Truth about Kitchari
If you are a newbie to Ayurveda, one of the first buzz concepts you have heard is about kitchari cleanse and how transforming it is for our health!
This post is to clarify the misconceptions about the kitchari detox and how you don't need it at all!
During the initial days of my practice when I was still an amateur, I came across a lot about this practice of westerners eating khichdi and then doing a detox with Triphala or other herbal pills. It became such a big internet sensation that every Ayurveda business started selling the kitchari detox set. All the internet gurus wrote blogs and included it as the main recipe in their books on khichdi and its healing power.
Kitchari/khichdi is not an ayurvedic detox food! As per the classical texts, it is nourishing in nature and not cleansing food.
Sorry not sorry!
Kitchari is a loosely translated version of khichdi, a common and popular type of Indian meal. Kitchari is a combination of cooked rice and split moong dal; many people consume it as a tiffin/meal across the northern states of India. Kitchari is not a detox food or cleansing food. It is the opposite of what you called a cleansing food; it doesn't boost your agni or remove toxins.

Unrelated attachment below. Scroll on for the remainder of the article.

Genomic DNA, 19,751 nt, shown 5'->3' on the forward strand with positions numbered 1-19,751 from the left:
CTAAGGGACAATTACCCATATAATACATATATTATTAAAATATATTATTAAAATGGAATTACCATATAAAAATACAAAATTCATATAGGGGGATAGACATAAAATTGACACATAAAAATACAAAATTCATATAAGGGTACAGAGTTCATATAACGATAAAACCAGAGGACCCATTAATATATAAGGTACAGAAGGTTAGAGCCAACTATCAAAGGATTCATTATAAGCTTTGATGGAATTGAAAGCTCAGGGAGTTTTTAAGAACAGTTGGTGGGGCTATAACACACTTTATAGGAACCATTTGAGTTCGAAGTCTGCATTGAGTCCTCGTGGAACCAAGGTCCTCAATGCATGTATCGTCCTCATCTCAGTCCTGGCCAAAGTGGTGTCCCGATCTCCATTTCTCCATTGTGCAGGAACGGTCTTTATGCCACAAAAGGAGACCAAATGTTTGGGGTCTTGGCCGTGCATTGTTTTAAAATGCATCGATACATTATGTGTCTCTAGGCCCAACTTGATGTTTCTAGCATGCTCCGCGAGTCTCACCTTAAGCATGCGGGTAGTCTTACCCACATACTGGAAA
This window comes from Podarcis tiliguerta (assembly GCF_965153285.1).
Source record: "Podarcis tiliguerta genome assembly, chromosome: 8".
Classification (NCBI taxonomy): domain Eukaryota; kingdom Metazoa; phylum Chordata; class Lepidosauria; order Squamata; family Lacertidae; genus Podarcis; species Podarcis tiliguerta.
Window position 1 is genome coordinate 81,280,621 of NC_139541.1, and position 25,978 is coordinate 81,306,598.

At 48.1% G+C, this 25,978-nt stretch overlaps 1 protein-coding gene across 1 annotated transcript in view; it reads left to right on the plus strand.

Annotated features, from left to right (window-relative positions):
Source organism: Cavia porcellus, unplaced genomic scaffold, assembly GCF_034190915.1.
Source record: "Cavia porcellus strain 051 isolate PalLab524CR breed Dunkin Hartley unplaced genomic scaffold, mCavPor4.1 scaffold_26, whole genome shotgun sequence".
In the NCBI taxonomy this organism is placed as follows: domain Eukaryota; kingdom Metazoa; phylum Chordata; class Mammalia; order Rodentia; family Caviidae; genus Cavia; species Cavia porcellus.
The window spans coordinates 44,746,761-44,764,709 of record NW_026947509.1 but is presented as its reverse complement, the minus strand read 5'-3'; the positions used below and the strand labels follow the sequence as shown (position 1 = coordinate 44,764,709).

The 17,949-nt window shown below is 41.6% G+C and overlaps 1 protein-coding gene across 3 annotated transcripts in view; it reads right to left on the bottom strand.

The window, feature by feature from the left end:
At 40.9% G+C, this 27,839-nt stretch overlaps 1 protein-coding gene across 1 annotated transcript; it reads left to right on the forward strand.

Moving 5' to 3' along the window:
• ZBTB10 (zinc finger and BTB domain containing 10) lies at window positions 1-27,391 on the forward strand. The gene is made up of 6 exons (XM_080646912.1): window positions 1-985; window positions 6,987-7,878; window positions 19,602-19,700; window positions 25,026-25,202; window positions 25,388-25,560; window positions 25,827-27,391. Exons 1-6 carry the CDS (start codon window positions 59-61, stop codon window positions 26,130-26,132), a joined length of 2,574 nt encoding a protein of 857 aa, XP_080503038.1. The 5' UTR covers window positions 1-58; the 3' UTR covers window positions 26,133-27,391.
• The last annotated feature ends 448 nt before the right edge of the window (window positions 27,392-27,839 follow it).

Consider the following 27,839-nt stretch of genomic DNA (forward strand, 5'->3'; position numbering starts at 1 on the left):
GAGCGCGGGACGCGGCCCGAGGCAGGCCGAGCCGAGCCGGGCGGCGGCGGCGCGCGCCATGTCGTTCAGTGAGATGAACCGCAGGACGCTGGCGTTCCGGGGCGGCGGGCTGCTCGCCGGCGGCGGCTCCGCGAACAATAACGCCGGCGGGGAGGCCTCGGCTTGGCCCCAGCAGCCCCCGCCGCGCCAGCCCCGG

Modern Kitchari recipes recommend using basmati rice which has the qualities of being heavy and nourishing. Basmati is sweet, heavy, and increases Kapha. Though, moong dal is lighter, when combined with rice and other spices and cooked. The end product is heavy and nourishes our bodies. Of course, you might be thinking if I am writing my own opinions here. No, this is as per classical texts including Bhavaprakasha nighantu and Sushruta Samhita.
It is nourishing in nature and boosts strength and virility. It increases Kapha and can lead to constipation due to heavy quality in excess.
Qualities of Kitchari as per the classical texts
Durjara(gets digested slowly)
It increases the quality of semen
It is nutritive and tonic
It enhances memory
It causes constipation
It aggravates Pitta and Kapha and balances Vata
Why did I feel great afterward?
Some of you might argue that after the cleanse, you felt better. It has little to do with eating kitchari and more to do with eliminating junk foods, caffeine, alcohol, and following a good routine. As most kitcahri cleanses recommend you taking mild laxative like triphala, it does make you feel better afterward.
So dear ayurvedic enthusiasts, if you are looking to try something really authentic. Don't fall for Kitchari cleanse! That's enough bad news for one week I presume. I will be back with something interesting soon!